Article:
Domestic violence happens so much in the military that the Department of Defense has made it an item of specific concern. The majority of victims of domestic violence in military families are the civilian wives of active duty personnel. It can be very difficult for the victims in these cases to get help because of the separate legal systems which govern the actions of soldiers. WomensLaw.org has a breakdown of the basics of military law, the Depart of Defense Family Advocacy Program, confidentiality, removal of guns, and finding help. They also have information on obtaining a military protective (restraining) order.
If the abuser is a military member, domestic violence situations are handled on two separate tracks: the military justice system, and the Family Advocacy system.
It's important to realize that these are two separate systems, not connected. Family advocacy is an identification, intervention, and treatment program -- not a punishment system. It's entirely possible that the Family Advocacy Committee will return a finding of "substantiated abuse," but there will be insufficient legally admissible evidence to allow punishment under the provisions of military justice.If you or someone you love is experiencing abuse at the hands of a member of the military, please visit WomensLaw.org to learn about your rights and where you can go for help.
Regulations require military and DOD officials to report any suspicion of family violence to Family Advocacy, no matter how small. This includes commanders, first sergeants, supervisors, medical personnel, teachers, and military police. If child abuse is involved, regulations require that local child protection agencies be notified, and participate in the process.
After an investigation, the case is presented to a multidisciplinary case review committee with representatives from the Family Advocacy Program, law enforcement, staff judge advocate, medical staff and chaplain. The committee decides whether the evidence indicates abuse occurred, and arrives at one of the following findings:
Substantiated. A case that has been investigated and the preponderance of available information indicates that abuse has occurred. This means that the information that supports the occurrence of abuse is of greater weight or more convincing than the information that indicates that abuse did not occur.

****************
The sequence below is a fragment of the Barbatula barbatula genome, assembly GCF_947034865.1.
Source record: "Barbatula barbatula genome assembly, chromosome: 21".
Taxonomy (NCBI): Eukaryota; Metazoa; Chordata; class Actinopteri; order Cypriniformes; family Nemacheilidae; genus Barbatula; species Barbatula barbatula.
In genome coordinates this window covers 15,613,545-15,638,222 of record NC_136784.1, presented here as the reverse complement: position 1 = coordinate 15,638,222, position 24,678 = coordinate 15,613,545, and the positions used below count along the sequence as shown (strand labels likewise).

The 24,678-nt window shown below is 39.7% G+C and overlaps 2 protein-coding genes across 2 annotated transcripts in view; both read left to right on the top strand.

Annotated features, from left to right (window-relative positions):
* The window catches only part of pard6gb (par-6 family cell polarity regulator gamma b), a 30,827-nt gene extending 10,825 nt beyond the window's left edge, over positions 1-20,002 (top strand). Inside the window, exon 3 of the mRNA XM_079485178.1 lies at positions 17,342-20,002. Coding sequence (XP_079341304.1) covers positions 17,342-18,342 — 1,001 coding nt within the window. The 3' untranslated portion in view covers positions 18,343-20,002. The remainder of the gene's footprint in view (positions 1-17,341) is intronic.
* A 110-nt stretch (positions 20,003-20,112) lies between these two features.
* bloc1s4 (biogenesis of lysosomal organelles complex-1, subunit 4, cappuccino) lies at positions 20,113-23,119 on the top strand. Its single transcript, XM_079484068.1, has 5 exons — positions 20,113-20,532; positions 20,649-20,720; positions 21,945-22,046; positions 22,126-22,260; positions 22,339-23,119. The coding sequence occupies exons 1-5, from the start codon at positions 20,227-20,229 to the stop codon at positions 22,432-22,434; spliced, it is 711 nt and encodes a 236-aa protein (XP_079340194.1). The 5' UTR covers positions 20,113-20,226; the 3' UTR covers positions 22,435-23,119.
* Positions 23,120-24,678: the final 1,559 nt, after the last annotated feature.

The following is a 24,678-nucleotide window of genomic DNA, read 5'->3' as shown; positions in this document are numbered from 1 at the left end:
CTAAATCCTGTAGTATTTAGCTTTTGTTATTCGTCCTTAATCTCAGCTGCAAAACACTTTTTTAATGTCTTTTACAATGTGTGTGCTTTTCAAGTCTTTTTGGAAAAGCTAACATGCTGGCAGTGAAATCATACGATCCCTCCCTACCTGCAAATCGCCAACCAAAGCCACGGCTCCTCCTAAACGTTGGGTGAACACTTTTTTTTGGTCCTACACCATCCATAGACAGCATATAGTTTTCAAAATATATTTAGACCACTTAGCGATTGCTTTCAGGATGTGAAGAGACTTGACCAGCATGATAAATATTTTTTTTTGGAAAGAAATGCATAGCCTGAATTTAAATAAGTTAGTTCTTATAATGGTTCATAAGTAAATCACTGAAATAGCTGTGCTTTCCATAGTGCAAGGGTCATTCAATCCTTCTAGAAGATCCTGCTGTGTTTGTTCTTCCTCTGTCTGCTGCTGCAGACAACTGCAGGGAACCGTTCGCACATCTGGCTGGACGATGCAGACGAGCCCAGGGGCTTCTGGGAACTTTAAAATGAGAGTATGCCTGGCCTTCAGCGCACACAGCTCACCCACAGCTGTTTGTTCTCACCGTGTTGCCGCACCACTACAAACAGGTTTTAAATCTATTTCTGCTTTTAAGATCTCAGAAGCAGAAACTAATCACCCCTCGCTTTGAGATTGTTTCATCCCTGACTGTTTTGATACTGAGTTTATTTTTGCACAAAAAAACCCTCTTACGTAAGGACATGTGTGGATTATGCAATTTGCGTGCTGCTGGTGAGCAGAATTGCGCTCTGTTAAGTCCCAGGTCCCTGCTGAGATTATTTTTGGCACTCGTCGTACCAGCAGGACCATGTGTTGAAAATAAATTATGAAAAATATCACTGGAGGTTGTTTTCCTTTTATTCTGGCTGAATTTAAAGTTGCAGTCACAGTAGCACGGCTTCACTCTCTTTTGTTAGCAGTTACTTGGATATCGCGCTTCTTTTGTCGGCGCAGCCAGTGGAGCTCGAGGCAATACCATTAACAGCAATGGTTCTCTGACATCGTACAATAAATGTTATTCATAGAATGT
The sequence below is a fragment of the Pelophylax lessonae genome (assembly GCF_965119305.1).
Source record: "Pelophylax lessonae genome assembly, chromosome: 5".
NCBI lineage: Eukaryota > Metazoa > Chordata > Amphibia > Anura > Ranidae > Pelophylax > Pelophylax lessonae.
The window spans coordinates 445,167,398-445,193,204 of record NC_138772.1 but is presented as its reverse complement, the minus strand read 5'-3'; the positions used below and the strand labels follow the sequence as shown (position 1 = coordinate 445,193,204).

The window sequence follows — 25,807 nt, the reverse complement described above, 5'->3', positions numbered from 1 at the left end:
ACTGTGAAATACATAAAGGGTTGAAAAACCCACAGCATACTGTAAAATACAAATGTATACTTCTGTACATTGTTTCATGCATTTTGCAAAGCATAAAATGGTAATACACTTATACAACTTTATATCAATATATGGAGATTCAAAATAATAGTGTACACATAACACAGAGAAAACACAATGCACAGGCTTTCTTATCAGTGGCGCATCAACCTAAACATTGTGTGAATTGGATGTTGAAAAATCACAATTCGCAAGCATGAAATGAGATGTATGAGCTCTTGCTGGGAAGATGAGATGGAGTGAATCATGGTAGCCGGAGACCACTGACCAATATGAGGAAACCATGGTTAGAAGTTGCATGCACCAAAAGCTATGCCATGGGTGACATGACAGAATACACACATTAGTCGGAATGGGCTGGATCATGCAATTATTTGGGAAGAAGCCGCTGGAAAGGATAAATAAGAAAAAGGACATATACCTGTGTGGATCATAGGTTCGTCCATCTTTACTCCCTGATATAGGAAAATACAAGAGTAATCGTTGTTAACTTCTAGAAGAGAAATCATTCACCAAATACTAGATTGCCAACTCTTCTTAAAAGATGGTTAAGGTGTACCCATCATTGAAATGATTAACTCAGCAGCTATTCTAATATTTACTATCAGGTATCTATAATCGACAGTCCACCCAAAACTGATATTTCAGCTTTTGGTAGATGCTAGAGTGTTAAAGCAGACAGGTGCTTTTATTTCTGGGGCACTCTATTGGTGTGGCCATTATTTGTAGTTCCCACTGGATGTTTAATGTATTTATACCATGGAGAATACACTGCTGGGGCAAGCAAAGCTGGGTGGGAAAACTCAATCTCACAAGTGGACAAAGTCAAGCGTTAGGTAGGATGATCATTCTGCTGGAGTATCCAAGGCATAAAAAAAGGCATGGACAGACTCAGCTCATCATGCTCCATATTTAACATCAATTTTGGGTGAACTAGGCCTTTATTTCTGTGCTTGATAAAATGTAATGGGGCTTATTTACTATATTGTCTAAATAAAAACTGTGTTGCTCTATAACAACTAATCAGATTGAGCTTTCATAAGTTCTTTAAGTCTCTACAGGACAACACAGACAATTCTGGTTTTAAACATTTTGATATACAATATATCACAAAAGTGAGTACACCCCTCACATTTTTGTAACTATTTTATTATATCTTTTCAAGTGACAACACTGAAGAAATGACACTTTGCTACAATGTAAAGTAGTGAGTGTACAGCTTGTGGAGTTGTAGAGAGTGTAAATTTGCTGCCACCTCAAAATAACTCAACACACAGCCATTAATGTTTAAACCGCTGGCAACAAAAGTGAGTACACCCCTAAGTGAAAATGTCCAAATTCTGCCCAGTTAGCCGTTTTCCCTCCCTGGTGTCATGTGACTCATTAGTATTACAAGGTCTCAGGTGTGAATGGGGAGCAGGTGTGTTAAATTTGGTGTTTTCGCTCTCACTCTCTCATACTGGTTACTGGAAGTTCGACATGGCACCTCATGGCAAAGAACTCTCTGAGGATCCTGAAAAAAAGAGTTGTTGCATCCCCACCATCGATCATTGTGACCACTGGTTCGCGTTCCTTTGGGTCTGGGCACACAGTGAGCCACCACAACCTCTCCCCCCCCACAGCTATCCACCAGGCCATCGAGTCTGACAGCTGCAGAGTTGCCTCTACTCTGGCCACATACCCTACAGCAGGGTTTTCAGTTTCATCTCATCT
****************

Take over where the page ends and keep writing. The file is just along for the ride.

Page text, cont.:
Suspected. A case determination is pending further investigation. Duration for a case to be "suspected" and under investigation should not exceed 12 weeks.
Unsubstantiated. An alleged case that has been investigated and the available information is insufficient to support the claim that child abuse and/or neglect or spouse abuse did occur. The family needs no family advocacy services.
Based on the committee's recommendations, the commander decides what action to take regarding the abuser., The commander determines whether to order the individual into treatment, and/or to seek to impose disciplinary procedures under the Uniform Code of Military Justice. The commander may also seek to obtain the discharge of the service member from the military.
Victims often hesitate to report abuse because they fear the impact it will have on their spouse's career. A recent DOD study found that service members reported for abuse are 23 percent more likely to be separated from the service than nonabusers and somewhat more likely to have other than honorable discharges. The majority who remain in the military are more likely to be promoted more slowly than nonabusers.
Many military spouses don't know that federal law gives financial protection to the spouse if the member is discharged for an offense which "involves abuse of the then-current spouse or a dependent child." It doesn't matter if the discharge is a punitive discharge imposed by a court-martial, or an administrative discharge initiated by the commander.